How to Determine the Correct Size of a Lamp Shade
A lampshade's proportions are similar to a handbag's proportions. A lampshade that is too large will make your lamp look like it is about to tip over. A too-small shade creates an almost comical effect. A shade that is the correct size draws attention to your lamp, not to the shade. If you measure your lamp before you begin shopping for a shade, you can quickly eliminate shades that do not have the correct proportions.
Measure the lamp from the bottom of the base to the base of the socket. Another way to visualize this is to measure the height of the portion of the lamp you want to remain visible when the shade is on the lamp.
Select a lampshade with a bottom diameter no more than more than two inches larger or two inches smaller than the height of the lamp base. For example, if the measurement in the previous step was 12 inches, the bottom diameter of your lampshade should be between 10 and 14 inches.
Measure the height of the harp, the heavy wire arc that holds up the lamp shade. Select a lampshade with a height no more than more than 1/2-inch larger or 1/2-inch smaller than the height of the harp. For example, if the harp measurement is 9 inches, the height of your lampshade should be between 8-1/2 and 9-1/2 inches.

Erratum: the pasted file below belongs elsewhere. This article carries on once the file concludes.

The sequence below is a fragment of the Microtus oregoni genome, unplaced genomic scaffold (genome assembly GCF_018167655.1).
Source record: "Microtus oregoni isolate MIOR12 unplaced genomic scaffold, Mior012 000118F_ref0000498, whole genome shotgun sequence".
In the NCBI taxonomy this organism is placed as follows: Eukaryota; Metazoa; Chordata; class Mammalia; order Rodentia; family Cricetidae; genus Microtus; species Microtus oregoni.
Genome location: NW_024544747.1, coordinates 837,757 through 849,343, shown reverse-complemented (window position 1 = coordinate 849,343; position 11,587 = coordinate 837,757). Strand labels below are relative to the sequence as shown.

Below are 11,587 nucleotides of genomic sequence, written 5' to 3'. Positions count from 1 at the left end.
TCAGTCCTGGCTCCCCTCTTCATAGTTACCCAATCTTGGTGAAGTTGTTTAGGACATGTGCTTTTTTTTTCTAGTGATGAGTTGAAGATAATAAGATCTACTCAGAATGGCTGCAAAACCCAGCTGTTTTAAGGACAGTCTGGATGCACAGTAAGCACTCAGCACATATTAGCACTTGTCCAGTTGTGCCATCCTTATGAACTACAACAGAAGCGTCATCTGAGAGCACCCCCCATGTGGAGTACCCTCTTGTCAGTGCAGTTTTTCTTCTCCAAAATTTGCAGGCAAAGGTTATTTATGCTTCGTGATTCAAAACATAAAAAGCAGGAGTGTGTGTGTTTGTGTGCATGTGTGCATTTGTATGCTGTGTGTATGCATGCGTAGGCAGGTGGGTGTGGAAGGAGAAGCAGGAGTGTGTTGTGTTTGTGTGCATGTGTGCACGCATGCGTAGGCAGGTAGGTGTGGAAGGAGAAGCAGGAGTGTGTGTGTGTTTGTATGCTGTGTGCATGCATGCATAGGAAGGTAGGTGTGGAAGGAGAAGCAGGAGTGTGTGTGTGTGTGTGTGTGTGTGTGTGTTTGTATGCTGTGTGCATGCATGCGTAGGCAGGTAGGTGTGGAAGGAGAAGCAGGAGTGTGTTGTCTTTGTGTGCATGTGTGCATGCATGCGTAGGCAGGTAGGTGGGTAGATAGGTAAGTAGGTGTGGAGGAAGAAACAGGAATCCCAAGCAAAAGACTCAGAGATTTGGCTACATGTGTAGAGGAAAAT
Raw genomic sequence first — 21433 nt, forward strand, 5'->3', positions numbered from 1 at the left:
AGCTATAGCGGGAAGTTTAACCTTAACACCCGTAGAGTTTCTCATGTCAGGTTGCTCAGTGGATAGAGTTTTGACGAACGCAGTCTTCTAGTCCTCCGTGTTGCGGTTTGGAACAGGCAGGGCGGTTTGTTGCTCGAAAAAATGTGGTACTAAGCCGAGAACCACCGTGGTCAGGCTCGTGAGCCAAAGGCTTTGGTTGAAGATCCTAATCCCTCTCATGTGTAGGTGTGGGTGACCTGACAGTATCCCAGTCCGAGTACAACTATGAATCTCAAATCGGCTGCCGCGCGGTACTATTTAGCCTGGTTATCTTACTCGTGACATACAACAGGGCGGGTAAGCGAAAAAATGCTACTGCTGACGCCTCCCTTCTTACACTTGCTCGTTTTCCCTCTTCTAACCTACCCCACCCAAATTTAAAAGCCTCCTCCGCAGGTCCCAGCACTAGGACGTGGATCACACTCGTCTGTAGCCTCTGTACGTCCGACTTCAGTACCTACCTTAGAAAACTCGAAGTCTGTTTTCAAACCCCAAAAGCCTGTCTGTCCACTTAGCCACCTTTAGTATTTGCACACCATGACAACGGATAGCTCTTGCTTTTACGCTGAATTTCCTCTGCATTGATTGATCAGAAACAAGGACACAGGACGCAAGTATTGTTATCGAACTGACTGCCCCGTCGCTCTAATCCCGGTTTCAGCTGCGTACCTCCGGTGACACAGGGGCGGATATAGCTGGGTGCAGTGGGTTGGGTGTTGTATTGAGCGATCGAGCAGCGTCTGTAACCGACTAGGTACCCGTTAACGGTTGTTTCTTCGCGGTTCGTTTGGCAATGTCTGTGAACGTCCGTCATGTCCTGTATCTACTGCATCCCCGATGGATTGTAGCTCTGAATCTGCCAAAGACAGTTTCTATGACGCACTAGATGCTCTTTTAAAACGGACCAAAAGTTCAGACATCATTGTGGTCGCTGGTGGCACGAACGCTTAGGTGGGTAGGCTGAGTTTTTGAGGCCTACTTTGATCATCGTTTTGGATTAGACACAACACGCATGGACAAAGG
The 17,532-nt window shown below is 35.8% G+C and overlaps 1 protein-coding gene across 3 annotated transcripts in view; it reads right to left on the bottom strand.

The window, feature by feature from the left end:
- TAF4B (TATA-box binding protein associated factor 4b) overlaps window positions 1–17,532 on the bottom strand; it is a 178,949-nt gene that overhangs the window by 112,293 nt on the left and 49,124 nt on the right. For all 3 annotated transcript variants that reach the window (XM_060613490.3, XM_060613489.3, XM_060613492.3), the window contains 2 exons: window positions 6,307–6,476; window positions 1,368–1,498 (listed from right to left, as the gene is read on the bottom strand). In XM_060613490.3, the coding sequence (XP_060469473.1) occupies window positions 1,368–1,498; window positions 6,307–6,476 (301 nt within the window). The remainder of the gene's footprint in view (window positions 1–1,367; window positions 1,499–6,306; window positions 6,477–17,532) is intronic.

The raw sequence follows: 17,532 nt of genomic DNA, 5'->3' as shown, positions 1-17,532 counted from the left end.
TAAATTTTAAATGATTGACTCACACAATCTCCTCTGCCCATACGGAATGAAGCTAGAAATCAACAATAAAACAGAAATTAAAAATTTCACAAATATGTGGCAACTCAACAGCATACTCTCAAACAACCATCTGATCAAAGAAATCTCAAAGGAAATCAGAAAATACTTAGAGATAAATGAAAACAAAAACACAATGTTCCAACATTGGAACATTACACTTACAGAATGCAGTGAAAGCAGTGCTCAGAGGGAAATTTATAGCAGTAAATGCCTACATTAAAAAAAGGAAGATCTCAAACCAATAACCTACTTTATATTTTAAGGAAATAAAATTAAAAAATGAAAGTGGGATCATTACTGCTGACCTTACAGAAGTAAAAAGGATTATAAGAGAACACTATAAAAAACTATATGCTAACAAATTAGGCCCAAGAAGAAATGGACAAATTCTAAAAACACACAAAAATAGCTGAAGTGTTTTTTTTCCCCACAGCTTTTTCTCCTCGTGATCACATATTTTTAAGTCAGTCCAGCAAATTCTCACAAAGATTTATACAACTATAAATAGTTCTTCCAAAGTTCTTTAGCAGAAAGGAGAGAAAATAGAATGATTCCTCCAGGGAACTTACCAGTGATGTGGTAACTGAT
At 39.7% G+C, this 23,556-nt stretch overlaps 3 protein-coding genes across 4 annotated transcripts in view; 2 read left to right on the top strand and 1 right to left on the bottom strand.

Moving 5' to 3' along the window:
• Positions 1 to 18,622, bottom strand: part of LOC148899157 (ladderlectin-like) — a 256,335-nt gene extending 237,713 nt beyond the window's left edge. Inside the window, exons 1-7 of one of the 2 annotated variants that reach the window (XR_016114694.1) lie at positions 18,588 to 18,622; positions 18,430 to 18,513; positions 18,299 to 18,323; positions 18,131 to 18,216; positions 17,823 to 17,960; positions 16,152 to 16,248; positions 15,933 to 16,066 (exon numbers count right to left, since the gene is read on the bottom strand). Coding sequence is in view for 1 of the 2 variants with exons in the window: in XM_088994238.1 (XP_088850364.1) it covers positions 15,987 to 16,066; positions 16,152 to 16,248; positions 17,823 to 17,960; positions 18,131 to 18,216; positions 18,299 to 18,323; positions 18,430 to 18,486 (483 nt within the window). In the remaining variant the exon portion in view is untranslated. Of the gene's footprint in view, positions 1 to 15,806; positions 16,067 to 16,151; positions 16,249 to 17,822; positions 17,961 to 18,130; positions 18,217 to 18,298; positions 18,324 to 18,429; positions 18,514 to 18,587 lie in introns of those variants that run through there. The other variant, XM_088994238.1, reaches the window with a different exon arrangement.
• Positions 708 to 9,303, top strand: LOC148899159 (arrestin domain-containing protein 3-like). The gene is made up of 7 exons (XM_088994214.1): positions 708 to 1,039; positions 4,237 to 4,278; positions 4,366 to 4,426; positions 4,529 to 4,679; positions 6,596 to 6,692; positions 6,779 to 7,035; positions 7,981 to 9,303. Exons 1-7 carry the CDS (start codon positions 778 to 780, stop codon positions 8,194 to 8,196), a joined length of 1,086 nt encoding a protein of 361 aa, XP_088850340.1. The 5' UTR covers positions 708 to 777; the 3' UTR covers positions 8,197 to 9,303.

If your lamp has multiple bulbs, or "clusters," measure from the bottom of the lowest socket to the top of the clusters and your height should be no more than 1/2-inch larger or 1/2-inch smaller.
If your lamp has one bulb and does not have a harp, measure from the bottom of the socket to the top of the bulb and add three inches. For this type of lamp, you will also need to measure the diameter of the top of the socket. You will need a lamp shade with a ring this diameter to slip over the socket. Lamps of this type may also be equipped with hardware that will allow you to add a harp.
Camela Bryan's first published article appeared in "Welcome Home" magazine in 1993. She wrote and published SAT preparation worksheets and is also a professional seamstress who has worked for a children's theater as a costume designer and in her own heirloom-sewing business. Bryan has a Bachelor of Science in chemical engineering from the University of Florida.
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